a A tricistronic vector was designed with self-cleaving 2A peptides, enabling trivalent protein expression of CD19/20/22-directed CARs on T-cells. b Design of CAR transgenes. Each CAR endo-domain contains a CD8α hinge and transmembrane region followed by downstream 4-1BB and CD3ζ intracellular signaling domains. c Diagram of DNA wobbling of CAR endo-domain transgenes. Common segments of DNA were wobbled so that no more than 20 consecutive base pairs are the same in any of the three transgenes. Using the CD19CAR sequence as a reference, red bars on the CD20 and CD22 CARs indicate the positions of DNA wobbling. d Flow cytometry was performed on T-cells ~1 week after retroviral CAR transduction. Results demonstrate specific binding to each individual scFv region with detection methods unique to each CAR (Fig. S1B). Histograms shown are representative data. Long-term impedance-based xCELLigence killing assay targeting Daoy tumor cells (Fig. S2A, B) expressing each target antigen singly (n = 2) (e) or all three antigens simultaneously (n = 2) (f). Tumor cells adhered and expanded for 24 h before CAR T-cells were added in a 1:3 E:T ratio. NT T-cells serve as a negative control. A decreasing cell index indicates tumor lysis. g Four hours 51Cr release assay targeting B-lineage BL-ALL cells, UPN01, UPN02, and UPN03, at an E:T ratio of 3:1 (n = 3). NT T-cells serve as a negative control. Data represent the mean of triplicate samples +SD; *p < 0.05, ***p < 0.001, ****p < 0.0001, one-way ANOVA with Tukey’s multiple comparison post-test. h NT, CD19CAR, and CD19/20/22CAR T-cells were stained with eFluor 670 proliferation dye, and proliferation capacity of CAR-expressing T-cells was assessed over 72 h of exposure to BL-ALL cells (n = 2).

We then force-expressed CD19, CD20, and CD22 together on Daoy cells and tested the efficacy of CD19/20/22CAR T-cells, CD19CAR T-cells, and NT in a long-term killing assay. CD19/20/22CAR T-cells eliminated target cells more promptly and sustained this effect over 5 days of testing (Fig. 2f). Next, we tested the cytolytic activity of CD19/20/22CAR, CD19CAR, and NT T-cells against patient-derived BL-ALL: UPN01, UPN02, and UPN03, which have variable expression of the target antigens (see Fig. 1a). CD19/20/22CAR T-cells killed BL-ALL targets better than CD19CAR and NT T-cells (Fig. 2g), yet this enhanced killing capacity was not associated with a more proliferative T-cell phenotype (Fig. 2h).

CD19/20/22CAR T-cells form a highly functional immune synapse and are more avid serial killers

CD19/20/22CAR T-cells exhibited superior in vitro cytolysis, though not due to a higher proliferative capacity. We therefore investigated whether this advantage could be attributed to more favorable tumor engagement dynamics at the individual T-cell level.

First, we examined the T-cell/tumor cell interface using high-throughput imaging flow cytometry (ImageStream) to study indices of the CAR Immunological Synapses (CARIS; Fig. 3a) [47]. We probed for actin using phalloidin to quantify the effective CARIS area (CARISarea) and intensity (CARISintensity) and the effector/target internuclear distance to assess the tensile properties of the CARIS (CARIStension; Fig. 3a). Our analysis gated on cell doublets of T-cells (CD19/20/22CAR, CD19CAR, or NT) and BL-ALL cells (Fig. 3b). We found that CD19/20/22CAR T-cells engaged BL-ALL cells in CARIS of similar areas (CARISarea; Fig. 3c) but of significantly more actin microcluster density (CARISdensity; Fig. 3d), when compared with CD19CAR or NT T-cells. The distance between the CD19/20/22CAR T-cell nucleus and that of its target were significantly shorter, indicating higher CARIStension (Fig. 3e). The observed differences in CARIS properties suggest that CD19/20/22CAR T-cells exhibit favorable CARIS cytoskeletal properties, which could enhance their immunoactivity upon engaging BL-ALL cells.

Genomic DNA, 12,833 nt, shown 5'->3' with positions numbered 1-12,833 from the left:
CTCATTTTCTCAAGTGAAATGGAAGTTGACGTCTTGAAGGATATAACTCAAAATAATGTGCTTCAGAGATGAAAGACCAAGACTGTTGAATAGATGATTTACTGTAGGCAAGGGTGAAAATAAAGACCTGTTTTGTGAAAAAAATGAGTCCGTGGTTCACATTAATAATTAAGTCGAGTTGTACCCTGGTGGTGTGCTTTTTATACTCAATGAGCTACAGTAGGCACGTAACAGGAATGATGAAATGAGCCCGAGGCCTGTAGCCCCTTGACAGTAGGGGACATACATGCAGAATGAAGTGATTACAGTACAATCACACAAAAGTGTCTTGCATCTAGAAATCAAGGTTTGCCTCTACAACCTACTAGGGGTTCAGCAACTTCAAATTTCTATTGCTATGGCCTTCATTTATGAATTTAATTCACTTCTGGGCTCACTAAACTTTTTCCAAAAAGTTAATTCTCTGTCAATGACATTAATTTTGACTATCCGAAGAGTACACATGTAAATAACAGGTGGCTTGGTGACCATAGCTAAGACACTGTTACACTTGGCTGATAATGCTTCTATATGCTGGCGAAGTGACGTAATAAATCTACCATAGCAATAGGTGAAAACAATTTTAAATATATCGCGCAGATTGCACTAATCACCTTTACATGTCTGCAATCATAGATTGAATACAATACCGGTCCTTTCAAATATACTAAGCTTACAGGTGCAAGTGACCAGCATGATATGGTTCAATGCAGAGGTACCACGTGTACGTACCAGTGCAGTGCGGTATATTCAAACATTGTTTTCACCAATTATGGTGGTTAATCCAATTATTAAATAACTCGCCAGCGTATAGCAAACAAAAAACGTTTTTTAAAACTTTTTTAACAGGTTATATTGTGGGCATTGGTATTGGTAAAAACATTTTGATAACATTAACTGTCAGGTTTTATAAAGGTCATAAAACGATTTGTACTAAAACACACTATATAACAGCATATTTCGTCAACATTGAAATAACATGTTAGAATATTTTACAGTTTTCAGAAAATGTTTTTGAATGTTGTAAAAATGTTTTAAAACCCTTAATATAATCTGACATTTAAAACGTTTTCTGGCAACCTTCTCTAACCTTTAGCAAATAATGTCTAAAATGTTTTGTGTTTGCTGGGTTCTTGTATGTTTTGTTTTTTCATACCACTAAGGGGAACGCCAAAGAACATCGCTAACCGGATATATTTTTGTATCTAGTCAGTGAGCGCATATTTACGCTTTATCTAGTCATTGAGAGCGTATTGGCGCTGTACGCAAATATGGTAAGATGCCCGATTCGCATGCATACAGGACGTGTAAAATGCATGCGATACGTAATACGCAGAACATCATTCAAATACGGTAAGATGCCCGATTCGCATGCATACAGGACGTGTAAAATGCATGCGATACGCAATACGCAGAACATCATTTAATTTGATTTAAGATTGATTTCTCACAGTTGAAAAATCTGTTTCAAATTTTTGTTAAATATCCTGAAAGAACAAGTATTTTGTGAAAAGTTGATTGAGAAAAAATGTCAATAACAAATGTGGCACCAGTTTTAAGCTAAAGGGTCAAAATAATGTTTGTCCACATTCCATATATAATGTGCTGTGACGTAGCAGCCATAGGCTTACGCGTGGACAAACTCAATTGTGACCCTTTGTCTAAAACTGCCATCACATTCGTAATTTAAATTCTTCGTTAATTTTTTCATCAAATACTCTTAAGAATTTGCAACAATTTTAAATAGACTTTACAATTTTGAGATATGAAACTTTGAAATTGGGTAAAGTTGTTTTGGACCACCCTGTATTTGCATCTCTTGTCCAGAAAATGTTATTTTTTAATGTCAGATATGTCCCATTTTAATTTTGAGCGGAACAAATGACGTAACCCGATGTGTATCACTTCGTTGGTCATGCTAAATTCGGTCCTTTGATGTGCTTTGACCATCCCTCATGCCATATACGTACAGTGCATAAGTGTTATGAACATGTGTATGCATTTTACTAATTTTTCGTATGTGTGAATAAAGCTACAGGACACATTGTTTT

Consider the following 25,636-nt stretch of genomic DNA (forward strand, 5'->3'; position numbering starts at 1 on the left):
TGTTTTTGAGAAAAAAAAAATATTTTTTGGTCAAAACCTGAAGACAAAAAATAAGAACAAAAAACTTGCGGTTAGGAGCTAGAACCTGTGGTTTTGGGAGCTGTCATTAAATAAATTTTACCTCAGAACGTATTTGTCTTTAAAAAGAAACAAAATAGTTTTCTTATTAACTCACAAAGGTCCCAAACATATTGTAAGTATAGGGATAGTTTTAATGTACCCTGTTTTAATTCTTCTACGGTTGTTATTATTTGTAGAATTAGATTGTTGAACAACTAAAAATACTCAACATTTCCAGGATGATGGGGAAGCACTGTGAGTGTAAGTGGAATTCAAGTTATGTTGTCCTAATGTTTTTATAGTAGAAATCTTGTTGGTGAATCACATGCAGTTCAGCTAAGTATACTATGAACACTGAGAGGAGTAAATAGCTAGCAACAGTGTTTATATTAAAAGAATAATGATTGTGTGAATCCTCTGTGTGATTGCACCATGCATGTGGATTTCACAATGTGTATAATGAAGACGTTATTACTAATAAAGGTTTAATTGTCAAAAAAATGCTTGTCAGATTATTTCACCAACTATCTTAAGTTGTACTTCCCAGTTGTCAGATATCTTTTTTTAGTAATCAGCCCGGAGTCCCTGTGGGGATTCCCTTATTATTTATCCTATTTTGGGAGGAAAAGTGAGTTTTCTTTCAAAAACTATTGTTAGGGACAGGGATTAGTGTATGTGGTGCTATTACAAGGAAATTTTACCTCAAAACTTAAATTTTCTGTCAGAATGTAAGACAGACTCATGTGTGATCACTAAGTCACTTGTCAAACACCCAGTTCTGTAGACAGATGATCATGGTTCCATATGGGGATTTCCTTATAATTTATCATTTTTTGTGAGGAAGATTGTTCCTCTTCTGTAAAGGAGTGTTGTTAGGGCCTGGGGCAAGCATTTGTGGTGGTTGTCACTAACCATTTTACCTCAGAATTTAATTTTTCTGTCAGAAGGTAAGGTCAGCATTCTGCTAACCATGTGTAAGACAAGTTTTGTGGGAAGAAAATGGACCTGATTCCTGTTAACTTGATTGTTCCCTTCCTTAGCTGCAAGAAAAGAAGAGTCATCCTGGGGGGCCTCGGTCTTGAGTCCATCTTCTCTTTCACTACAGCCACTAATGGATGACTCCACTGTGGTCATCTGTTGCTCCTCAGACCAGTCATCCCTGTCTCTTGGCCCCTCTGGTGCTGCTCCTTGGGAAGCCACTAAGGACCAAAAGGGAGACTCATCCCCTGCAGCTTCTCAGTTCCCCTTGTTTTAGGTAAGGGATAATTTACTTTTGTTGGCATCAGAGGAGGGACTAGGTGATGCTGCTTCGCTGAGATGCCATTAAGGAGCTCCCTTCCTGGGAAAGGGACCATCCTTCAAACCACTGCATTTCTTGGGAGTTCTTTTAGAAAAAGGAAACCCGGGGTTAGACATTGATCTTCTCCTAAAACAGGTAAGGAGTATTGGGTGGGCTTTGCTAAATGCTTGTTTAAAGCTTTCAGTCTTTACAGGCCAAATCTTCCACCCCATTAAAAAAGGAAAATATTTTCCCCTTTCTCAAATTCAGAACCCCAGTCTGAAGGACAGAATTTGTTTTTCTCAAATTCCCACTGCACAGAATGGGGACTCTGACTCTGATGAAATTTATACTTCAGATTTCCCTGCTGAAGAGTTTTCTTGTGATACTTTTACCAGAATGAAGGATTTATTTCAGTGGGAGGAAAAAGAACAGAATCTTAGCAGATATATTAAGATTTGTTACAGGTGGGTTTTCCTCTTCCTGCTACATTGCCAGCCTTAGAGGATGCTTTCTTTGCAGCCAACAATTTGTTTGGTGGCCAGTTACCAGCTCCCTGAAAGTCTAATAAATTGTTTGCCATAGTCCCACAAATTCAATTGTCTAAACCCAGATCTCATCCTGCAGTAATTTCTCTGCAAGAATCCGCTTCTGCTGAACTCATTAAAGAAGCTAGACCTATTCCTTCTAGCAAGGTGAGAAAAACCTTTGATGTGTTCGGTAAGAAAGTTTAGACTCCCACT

Fig. 3: CD19/20/22CAR T cells have increased immunoactivity and serial killing activity at the single-cell level.

a Schematic illustrating the parameters assessed in the chimeric antigen receptor immune synapse (CARIS). b UPN03 cells were cocultured with NT, CD19CAR, or CD19/20/22CAR T-cells at a ratio of 1:1 for 1 h. After incubation, cells were analyzed for expression of CD3 (BV450), phalloidin (FITC), and 7-AAD using ImageStream. (n = 3) Duplex cells were separated from single cells by DNA contents and aspect ratio of 7-AAD. Intact T and B (BL-ALL) cells were identified by CD3 intensity and area of CD3(−), respectively. Duplex cells containing both T and B cells were selected for further analysis. Formation of immune synapses between T and B cells were defined by length and area of two DNA clusters between duplex cells. The final image exemplifies the characterization of a CARIS. The DNA is shown as red and F-actin (phalloidin staining) as green. The area boxed in white is the immune synapse (IS) area that is quantified in the analysis. Quantification of (c) the area encompassed by the IS (CARISarea), (d) the intensity of F-actin (phalloidin) at the CARIS (CARISdensity), and (e) the ratio of intensity of phalloidin between T-cells to B-cells (BL-ALL) (CARIStension). The frequency of each parameter for NT (gray), CD19CAR (black), and CD19/20/22CAR (red) T-cells is shown in a histogram. 1 × 105 events were assessed; two-way ANOVA was performed for statistical analysis, and p < 0.05 was considered significant. (fk) CD19CAR or CD19/20/22CAR T-cells were incubated with UPN02 cells at an E:T ratio of 1:3 to assess their cytolysis activity at the single-cell level using a TIMING nanowell assay. (f) Schematic depicting measurements quantified by TIMING assay. (g) Microscopy images representing Tseek, Tcontact, and Tdeath parameters. Scale bars represent 10 μm. (hj): Quantification of the time spent (h) searching for target by T-cells (Tseek), (i) the duration of contact maintained between an individual CAR T-cell and their first, second, and third target (Tcontact), and (j) the time to apoptosis of individual target cells since the start of conjugation (Tdeath) at an E:T ratio of 1:3. Each data point represents a single effector cell. ****p < 0.0001, **p < 0.01, *p < 0.05, ns = > 0.05; Kruskall–Wallis test with Dunn’s multiple correction. Data are presented as mean ± 95% confidence interval. (k) Pie chart comparing proportion of CD19CAR and CD19/20/22CAR T-cells able to kill multiple targets when plated at an E:T ratio of 1:3. > 165 individual wells were analyzed for each effector cell type.